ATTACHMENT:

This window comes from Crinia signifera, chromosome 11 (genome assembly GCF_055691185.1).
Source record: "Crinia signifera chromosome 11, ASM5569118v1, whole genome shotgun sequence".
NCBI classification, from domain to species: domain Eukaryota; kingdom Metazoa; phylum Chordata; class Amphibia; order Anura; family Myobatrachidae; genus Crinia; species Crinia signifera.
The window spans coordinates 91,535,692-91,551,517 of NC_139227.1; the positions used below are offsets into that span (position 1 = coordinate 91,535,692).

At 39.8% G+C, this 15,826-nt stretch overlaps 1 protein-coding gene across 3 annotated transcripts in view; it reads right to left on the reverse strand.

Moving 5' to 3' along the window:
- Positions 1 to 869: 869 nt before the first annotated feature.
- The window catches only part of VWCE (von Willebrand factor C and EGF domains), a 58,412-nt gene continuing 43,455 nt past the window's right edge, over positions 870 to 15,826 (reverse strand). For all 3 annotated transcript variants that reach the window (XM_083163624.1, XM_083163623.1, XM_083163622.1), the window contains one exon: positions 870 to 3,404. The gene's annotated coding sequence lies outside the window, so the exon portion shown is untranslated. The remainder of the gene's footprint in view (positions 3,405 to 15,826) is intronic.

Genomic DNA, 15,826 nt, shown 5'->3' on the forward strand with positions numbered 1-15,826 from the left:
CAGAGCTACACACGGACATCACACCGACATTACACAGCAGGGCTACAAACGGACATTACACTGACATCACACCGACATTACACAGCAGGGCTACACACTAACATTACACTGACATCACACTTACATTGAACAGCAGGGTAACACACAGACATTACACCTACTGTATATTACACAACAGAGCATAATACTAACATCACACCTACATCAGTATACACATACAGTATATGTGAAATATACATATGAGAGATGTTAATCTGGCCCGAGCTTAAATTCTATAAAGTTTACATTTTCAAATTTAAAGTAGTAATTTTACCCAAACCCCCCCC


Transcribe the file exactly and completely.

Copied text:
This window comes from Crinia signifera, chromosome 11 (genome assembly GCF_055691185.1).
Source record: "Crinia signifera chromosome 11, ASM5569118v1, whole genome shotgun sequence".
NCBI classification, from domain to species: domain Eukaryota; kingdom Metazoa; phylum Chordata; class Amphibia; order Anura; family Myobatrachidae; genus Crinia; species Crinia signifera.
The window spans coordinates 91,535,692-91,551,517 of NC_139227.1; the positions used below are offsets into that span (position 1 = coordinate 91,535,692).

At 39.8% G+C, this 15,826-nt stretch overlaps 1 protein-coding gene across 3 annotated transcripts in view; it reads right to left on the reverse strand.

Moving 5' to 3' along the window:
- Positions 1 to 869: 869 nt before the first annotated feature.
- The window catches only part of VWCE (von Willebrand factor C and EGF domains), a 58,412-nt gene continuing 43,455 nt past the window's right edge, over positions 870 to 15,826 (reverse strand). For all 3 annotated transcript variants that reach the window (XM_083163624.1, XM_083163623.1, XM_083163622.1), the window contains one exon: positions 870 to 3,404. The gene's annotated coding sequence lies outside the window, so the exon portion shown is untranslated. The remainder of the gene's footprint in view (positions 3,405 to 15,826) is intronic.

Genomic DNA, 15,826 nt, shown 5'->3' on the forward strand with positions numbered 1-15,826 from the left:
CAGAGCTACACACGGACATCACACCGACATTACACAGCAGGGCTACAAACGGACATTACACTGACATCACACCGACATTACACAGCAGGGCTACACACTAACATTACACTGACATCACACTTACATTGAACAGCAGGGTAACACACAGACATTACACCTACTGTATATTACACAACAGAGCATAATACTAACATCACACCTACATCAGTATACACATACAGTATATGTGAAATATACATATGAGAGATGTTAATCTGGCCCGAGCTTAAATTCTATAAAGTTTACATTTTCAAATTTAAAGTAGTAATTTTACCCAAACCCCCCCC